Clark, Carol, and Allen Guttmann. "Artists and Athletes." Journal of Sports History 22, no. 2 (Summer 1995): 102, repro.
1995
Oates, Joyce Carol. George Bellows: American Artist. Hopewell, New Jersey, 1995: 8, 12, 18-20, repro.
1996
Hughes, Robert. "The Epic of the City." Time 147, no. 8 (19 February 1996): 63.
1998
Weber, Bruce. Ashcan Kids: Children in the Art of Henri, Luks, Glackens, Bellows & Sloan. Exh. cat. Berry-Hill Galleries, Inc., New York, 1998: 22-23, fig. 12.
2000
Cash, Sarah, and Terrie Sultan. American Treasures of the Corcoran Gallery of Art. New York, 2000: 158, detail, 160, 170, repro.
2001
Coyle, Laura. Antiquities to Impressionism: The William A. Clark Collection Exh. brochure. Corcoran Gallery of Art, Washington: 2001.
2002
Cash, Sarah. "Forty-two Kids." In A Capital Collection: Masterworks from the Corcoran Gallery of Art. Edited by Eleanor Heartney. London, 2002: 104-105, repro.
2002
Ledes, Allison Eckardt. "The Corcoran and William A. Clark." Antiques 161 (January 2002): 26.
2004
Fagg, John. "Anecdote and the Painting of George Bellows." Journal of American Studies 38, no. 3 (December 2004): 475-478, 480-484, fig. 1.
2005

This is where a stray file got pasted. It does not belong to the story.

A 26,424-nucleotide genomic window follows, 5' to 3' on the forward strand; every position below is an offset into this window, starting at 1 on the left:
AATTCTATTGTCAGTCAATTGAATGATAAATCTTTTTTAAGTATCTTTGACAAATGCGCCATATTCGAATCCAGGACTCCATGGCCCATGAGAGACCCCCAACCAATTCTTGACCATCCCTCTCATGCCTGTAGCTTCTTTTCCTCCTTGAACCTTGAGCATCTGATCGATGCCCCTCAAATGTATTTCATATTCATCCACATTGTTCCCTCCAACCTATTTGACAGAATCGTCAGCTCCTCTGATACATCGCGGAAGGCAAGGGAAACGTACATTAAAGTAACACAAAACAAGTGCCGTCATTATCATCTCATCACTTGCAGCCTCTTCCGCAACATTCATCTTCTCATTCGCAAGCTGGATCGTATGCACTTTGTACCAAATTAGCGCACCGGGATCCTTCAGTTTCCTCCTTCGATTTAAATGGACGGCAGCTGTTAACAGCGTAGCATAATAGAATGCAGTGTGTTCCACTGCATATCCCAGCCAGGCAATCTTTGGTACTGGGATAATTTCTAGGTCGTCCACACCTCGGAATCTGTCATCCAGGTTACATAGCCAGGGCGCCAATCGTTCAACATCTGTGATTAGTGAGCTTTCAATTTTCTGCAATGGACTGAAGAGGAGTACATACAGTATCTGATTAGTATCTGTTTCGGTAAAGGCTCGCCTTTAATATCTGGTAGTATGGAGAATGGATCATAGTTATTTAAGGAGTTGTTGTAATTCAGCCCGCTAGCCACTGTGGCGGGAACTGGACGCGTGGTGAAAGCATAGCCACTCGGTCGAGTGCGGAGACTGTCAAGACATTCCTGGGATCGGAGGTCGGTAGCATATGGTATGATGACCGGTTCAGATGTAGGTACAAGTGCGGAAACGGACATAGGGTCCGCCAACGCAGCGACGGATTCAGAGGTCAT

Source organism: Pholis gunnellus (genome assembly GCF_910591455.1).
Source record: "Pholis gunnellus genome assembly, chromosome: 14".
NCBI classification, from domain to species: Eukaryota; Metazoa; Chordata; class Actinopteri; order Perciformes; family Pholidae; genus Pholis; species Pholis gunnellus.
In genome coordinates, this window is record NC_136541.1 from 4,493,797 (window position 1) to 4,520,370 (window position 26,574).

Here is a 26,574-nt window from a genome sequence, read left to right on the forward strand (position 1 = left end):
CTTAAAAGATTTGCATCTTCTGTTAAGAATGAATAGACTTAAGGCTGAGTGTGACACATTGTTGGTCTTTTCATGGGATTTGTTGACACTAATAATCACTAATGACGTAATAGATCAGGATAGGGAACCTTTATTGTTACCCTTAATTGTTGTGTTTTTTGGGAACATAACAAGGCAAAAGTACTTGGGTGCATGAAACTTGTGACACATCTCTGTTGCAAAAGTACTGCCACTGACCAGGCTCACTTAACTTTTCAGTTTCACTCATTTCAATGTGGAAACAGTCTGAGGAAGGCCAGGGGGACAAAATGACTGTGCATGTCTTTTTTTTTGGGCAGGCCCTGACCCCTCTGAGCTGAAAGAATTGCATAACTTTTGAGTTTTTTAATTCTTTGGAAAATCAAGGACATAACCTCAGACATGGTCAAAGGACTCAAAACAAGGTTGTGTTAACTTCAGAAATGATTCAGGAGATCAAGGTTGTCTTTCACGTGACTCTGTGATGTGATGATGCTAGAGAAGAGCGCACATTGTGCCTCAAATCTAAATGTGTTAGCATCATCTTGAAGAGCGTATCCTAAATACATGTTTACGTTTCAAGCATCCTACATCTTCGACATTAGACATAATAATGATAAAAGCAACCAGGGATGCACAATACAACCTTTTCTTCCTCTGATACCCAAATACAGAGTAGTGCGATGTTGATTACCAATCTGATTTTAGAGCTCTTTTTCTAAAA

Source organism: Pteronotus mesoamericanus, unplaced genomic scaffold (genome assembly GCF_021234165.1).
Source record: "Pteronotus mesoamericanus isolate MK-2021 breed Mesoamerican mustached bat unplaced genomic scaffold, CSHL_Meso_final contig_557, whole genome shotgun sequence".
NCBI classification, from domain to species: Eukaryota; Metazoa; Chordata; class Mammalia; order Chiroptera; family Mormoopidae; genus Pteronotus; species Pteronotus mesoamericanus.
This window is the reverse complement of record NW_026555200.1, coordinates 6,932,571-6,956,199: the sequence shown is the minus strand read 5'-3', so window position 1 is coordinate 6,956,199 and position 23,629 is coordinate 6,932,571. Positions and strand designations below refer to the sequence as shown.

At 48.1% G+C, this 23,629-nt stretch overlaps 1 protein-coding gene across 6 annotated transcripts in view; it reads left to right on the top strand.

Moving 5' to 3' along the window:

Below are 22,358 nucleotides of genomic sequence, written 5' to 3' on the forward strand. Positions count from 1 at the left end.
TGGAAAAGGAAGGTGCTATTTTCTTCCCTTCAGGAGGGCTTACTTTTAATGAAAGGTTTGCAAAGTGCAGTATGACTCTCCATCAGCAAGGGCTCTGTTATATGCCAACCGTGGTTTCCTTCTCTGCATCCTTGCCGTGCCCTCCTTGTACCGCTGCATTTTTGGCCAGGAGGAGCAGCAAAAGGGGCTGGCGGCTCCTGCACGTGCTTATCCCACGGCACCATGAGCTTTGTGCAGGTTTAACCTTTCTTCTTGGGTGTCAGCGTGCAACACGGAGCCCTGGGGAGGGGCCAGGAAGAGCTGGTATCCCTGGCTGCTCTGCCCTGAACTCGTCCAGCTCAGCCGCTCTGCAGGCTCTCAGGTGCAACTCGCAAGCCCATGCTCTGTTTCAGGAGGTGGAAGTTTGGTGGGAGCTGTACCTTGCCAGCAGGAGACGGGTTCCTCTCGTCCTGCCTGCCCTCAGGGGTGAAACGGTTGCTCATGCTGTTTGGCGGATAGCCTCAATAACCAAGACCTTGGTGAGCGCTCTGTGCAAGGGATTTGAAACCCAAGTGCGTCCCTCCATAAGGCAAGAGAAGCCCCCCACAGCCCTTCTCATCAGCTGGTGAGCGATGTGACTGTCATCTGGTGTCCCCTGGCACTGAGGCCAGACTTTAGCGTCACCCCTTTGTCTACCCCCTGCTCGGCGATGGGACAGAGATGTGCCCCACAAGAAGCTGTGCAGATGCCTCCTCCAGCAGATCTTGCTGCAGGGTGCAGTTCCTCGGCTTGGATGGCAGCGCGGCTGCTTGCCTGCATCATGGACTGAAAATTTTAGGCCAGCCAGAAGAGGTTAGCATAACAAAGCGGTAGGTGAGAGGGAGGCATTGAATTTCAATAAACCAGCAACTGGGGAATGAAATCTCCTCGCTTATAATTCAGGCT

"Figuratively Speaking: The Human Form in American Art, 1770-1950 [exh. review]." American Artist (May 2005): 70, repro.
2006
Ernst, Eric. "American Classics, Up Close and Personal [exh. review]." Southampton Press (6 July 2006): B:7.
2006
Goodrich, John. "Museums: Travelling Icons of American Art [exh. review]." The New York Sun (6 July 2006): 16.
2006
Maschal, Richard. "Strokes of Genius [exh. review]." The Charlotte Observer (1 October 2006): E:3.
2006
"Mint Museum to Host Master Paintings from the Corcoran Gallery." Antiques and the Arts Weekly (6 October 2006): 17.
2006
Shinn, Susan. "Viewing Masters: 'Encountering American Genius: Master Paintings from the Corcoran Gallery of Art' Opens at the Mint [exh. review]." Salisbury Post (12 October 2006): D:7.
2006
Zurier, Rebecca. Picture the City: Urban Vision and the Ashcan School. Berkeley, 2006: 216-218, 226, 234, 237, 239, 268, fig. 97.
2007
Haverstock, Mary Sayre. George Bellows: An Artist in Action. Columbus, Ohio, 2007: 41, color repro.
2007
Johnson, Ken. "Ashcan Views of New Yorkers, Warts, High Spirits and All [exh. review]." The New York Times (28 December 2007).
2008
Rodrique, Mary. "Ashcan painters mirrored urban life [exh. review]." Detroit Athletic Club News 92, no. 2 (February 2008): 39.
2011
Greenhalgh, Adam. "George Bellows, Forty-two Kids." In Corcoran Gallery of Art: American Paintings to 1945. Edited by Sarah Cash. Washington, 2011: 36, 194-195, 240, 276, repro.
2011
Guttmann, Allen. Sports and American Art from Benjamin West to Andy Warhol. Amherst, 2011: 140-141, fig. 28.
2012
Brock, Charles, et al. George Bellows. Exh. cat. National Gallery of Art, Washington; The Metropolitan Museum of Art, New York; Royal Academy of Arts, London, 2012-2013. Washington and New York, 2012: 9, 10, 23, 40, 45, 47-48, 52-54, 77, 219, pl. 7.
2012
Brock, Charles. "George Bellows." Antiques and Fine Art 22, no. 2 (Autumn/ Winter 2012): fig. 1.
2012